Is My Trademark Being Infringed?Designed to protect ownership of words, names, logos, shapes, sounds and even odors, trademarks are a truly great legal invention. Once registered with the federal government, trademarks under U.S. law can theoretically provide protection forever - as long as the owner continues to use the mark in trade and pays the renewal fee every 10 years.
Used throughout history from Greek and Roman times, marks for many centuries have proven authenticity, ownership and quality on products ranging from pottery, to jewelry, to even quarried stone. Thus the idea of distinctively marking products to distinguish them from competition makes the trademark the oldest and most pervasive form of intellectual property.
Codified into law by the U.S. in 1870 - relatively late compared with European countries - trademarks have seen an explosive growth. According to the Brand Names Education Foundation (BNEF), the average supermarket today carries 90,000 separate branded items, up from 15,000 only 25 years ago.
Ironically, more safeguarding hasnt necessarily provided more protection. As we all know, imitations, counterfeits and knock-offs are too common. Watches, blue jeans, computers, movies, music - virtually no successful product is immune. Product counterfeiting worldwide is a $60 billion industry, costing legitimate manufacturers 130,000 jobs a year.
Primary Tests of Trademark Infringement
Suppose youve adopted a trademark for a product or invention. Youve expended tremendous resources getting your brand established. Suddenly you discover someone else is marketing a product with a trademark very similar to yours, or is marketing a product different from yours but with the same or very similar mark.
Is your trademark being infringed? How would you know? While the tests for proving (or disproving) trademark infringement can be extremely complicated, following are the two main areas on which you should focus. Remember, Im just scratching the surface of trademark law. For more information regarding your particular situation, do more research online or at your library.
1) Likelihood of Confusion
You cant make, sell or name a product or product attribute thats likely to be confused with someone elses product or product attribute, and vice versa. Unfortunately, while this potential infringement issue is easy to understand, it can sometimes be difficult to prove.
Suppose youre getting some competition with your product or brand name. As long as theres no likelihood of confusion between the marks, then its business as usual for you both. However, if your competitions widget and/or brand name is similar to yours - knowingly or unknowingly - then there may be infringement.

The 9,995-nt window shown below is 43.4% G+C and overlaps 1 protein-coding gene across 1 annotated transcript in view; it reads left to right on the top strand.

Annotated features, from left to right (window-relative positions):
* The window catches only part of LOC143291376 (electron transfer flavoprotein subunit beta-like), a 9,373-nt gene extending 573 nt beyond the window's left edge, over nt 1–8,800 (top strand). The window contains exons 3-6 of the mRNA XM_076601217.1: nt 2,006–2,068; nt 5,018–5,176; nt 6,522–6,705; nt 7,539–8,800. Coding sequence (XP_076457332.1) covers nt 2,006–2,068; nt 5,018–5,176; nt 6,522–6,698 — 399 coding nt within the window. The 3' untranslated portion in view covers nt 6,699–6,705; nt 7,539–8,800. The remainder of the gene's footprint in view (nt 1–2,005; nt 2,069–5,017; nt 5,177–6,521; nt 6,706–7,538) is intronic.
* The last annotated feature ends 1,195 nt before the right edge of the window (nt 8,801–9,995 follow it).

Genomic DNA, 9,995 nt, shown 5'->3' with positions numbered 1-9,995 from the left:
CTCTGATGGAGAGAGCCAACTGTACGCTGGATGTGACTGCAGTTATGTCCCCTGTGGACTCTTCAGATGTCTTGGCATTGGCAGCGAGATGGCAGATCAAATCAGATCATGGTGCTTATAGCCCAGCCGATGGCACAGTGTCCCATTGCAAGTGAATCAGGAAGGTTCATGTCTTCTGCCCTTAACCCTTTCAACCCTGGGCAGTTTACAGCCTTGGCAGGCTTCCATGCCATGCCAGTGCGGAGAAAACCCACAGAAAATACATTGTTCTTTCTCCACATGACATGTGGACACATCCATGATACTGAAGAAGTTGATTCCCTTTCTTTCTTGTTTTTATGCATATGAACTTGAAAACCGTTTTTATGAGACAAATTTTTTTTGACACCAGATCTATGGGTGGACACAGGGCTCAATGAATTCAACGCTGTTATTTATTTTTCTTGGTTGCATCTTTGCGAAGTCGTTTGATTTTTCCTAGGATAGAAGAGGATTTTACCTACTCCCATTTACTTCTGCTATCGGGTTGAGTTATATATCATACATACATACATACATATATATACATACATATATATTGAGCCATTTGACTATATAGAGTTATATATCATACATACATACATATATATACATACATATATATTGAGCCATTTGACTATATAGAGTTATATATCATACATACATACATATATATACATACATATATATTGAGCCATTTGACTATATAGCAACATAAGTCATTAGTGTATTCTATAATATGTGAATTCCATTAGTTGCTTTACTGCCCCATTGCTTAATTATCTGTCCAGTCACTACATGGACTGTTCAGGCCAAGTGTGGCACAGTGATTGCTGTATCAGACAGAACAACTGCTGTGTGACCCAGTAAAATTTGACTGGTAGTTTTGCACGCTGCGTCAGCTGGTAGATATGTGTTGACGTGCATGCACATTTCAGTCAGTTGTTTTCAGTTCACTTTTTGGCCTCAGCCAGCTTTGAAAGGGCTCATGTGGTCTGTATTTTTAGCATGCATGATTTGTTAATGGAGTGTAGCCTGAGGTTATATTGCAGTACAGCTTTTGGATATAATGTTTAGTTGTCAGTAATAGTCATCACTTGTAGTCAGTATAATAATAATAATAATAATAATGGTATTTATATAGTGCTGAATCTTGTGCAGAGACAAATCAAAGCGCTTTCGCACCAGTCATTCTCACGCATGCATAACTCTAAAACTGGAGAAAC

Examples are several incidents of individuals trying to bank on the established name of Microsoft, Inc., by using confusingly similar tactics. Several years ago, a small company came up with the name Microsof. While the two companys names were different for sure, a one-letter difference, or substituting letters like ph with f , or using a mark that sounds like someone elses, usually crosses the infringement line. So the new company had to abandon its clever name - which was actually created to drive poor spellers to their website to drive up advertising revenue. More recently is a murkier infringement matter in which a software developer actually named Mike Rowe created the website mikerowesoft.com. While Microsoft has aggressively pursued the matter to build an infringement case, their side is weakened because the case involves someones uniquely given name. It remains to be seen which side will prevail.
2) Channels of Commerce or Trade
This is where you have identical names being used in totally different lines of business. Its why you can have Domino® brand sugar, Domino® brand pizza, and Domino® brand software and no infringement is occurring between or among them.
Its also why we see Cadillac® brand pet food and Cadillac® brand automobiles, and theres no confusion or infringement with these as well. Why not? Because the courts look at how close one mark is to another within their channels of commerce. Even if the mark is spelled the same and pronounced the same, as long as its in a different channel of commerce theres usually no likelihood of confusion in peoples minds. People simply know a company that makes automobiles would not be catering to canines.